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The UK General Election: Competing Ideas for Growth

June 17, 2024
By Sir Oliver Letwin

There are times in a nation’s history when every serious politician agrees what the problem is. In the UK today, the problem is universally acknowledged to be economic growth — or rather, the lack of it.

Superficially, the UK’s monetary and fiscal position looks pretty much in the middle of the OECD pack. Inflation is now reasonably under control; the budget deficit is tolerable; and the debt:GDP ratio is in line with the high figures that have become the post-crash, post-Covid ‘new normal’ for advanced economies.

But the underlying challenge in the UK is more serious than in most other OECD countries, because Britain’s infrastructure and public services are creaking. Substantial investment is required over the next decade to correct this. And the only way to generate that investment without excessive additional borrowing is to shift the economy from the low growth of the last decade to a higher rate of growth.
So far, both of Britain’s major political parties agree. Where they differ is in their view of how to generate that higher rate of growth.

The Conservatives (who are going to lose the general election due to the political legacy of Brexit and Covid) propose tax cuts for low-skilled working people combined with reductions in welfare payments to those not in work, in the hope that this will persuade more of the population to work more.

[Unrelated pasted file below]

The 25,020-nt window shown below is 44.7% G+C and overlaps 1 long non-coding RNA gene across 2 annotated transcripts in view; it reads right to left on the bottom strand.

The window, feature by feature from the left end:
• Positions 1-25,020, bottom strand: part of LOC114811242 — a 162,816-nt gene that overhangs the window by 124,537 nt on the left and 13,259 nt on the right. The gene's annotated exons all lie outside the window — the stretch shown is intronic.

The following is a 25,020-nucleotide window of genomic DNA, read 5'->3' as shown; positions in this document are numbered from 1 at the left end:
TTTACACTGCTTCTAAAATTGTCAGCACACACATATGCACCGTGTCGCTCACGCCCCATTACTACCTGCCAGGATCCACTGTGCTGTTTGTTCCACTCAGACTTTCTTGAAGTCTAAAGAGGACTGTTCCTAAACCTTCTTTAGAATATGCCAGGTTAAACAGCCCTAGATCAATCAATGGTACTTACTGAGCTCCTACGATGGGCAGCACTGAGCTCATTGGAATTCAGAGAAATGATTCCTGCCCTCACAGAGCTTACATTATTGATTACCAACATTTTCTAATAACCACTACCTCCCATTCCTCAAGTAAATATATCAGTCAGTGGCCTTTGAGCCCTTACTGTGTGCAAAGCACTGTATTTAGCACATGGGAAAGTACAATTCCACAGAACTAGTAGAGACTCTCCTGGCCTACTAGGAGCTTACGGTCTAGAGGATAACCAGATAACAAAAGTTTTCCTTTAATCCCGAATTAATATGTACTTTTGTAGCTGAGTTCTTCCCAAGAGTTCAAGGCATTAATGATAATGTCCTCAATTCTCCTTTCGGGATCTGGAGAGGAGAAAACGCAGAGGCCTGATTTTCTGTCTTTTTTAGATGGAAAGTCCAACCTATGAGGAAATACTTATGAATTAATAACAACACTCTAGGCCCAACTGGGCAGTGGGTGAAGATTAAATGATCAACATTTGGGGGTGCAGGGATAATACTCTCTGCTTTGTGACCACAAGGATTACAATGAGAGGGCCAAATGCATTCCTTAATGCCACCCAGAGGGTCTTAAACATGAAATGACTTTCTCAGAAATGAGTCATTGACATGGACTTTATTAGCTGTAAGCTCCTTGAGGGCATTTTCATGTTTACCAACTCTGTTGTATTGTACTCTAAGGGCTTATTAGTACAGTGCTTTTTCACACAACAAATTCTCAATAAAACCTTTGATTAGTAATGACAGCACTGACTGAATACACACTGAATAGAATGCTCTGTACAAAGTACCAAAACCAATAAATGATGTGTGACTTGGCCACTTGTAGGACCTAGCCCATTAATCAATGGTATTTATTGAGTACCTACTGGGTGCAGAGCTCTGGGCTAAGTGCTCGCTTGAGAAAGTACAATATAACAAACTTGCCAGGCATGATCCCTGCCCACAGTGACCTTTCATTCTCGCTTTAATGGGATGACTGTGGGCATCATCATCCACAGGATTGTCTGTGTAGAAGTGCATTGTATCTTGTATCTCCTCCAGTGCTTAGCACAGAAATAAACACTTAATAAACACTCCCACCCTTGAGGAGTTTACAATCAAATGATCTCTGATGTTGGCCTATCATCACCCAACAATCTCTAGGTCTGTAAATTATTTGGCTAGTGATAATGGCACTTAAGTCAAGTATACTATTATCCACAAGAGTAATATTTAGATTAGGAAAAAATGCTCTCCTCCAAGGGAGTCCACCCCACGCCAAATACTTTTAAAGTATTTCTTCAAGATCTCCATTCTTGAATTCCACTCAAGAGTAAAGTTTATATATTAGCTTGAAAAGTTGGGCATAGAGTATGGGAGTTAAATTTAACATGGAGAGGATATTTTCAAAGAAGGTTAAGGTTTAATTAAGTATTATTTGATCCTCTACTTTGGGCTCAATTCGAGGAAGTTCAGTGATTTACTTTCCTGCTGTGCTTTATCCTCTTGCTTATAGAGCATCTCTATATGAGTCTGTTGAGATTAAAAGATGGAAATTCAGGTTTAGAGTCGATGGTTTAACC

The Labour Party (who are going to win the general election, and who are likely to be in government for at least the next ten years due to the political implosion of the UK Conservative Party) have a different solution. They propose a combination of a ten-year strategy and a five-year strategy.

Labour’s ten-year strategy is highly reminiscent of President Biden’s mercantilist response to Chinese competition in key high-tech industries. Keir Starmer (Labour’s Prime Minister in waiting) is proposing to use public investment to encourage private investment in innovative businesses that can draw on Britain’s strong science base to produce world-leading advances in AI, big data, bio-tech and green-tech.

But Starmer and his economically sophisticated Treasury colleague, Rachel Reeves, recognise that even if this industrial strategy works, it will not work quickly: investment, innovation and productivity take time to show up as industrial success.

So, Labour’s short-term, five-year growth strategy is to get Britain building again. And they have — for the first time in many years — taken this proposition seriously. They are intending fast and bold reductions in planning restrictions on home-building and infrastructure, direct action by central and city governments to assemble land cheaply, and incentives for private sector investment in new urban settlements. The aim is to double the rate of house-building in the UK by 2029.

The stakes are high. If Labour succeeds in combining medium-term productivity growth in high tech industries with an immediate housing boom, the fiscal revenues generated by a higher trend rate of GDP growth could begin to solve the problem of Britain’s creaking public services without affecting the country’s financial and monetary stability. Watch this space.

The views and opinions in these articles are solely of the authors and do not necessarily reflect those of Teneo. They are offered to stimulate thought and discussion and not as legal, financial, accounting, tax or other professional advice or counsel.

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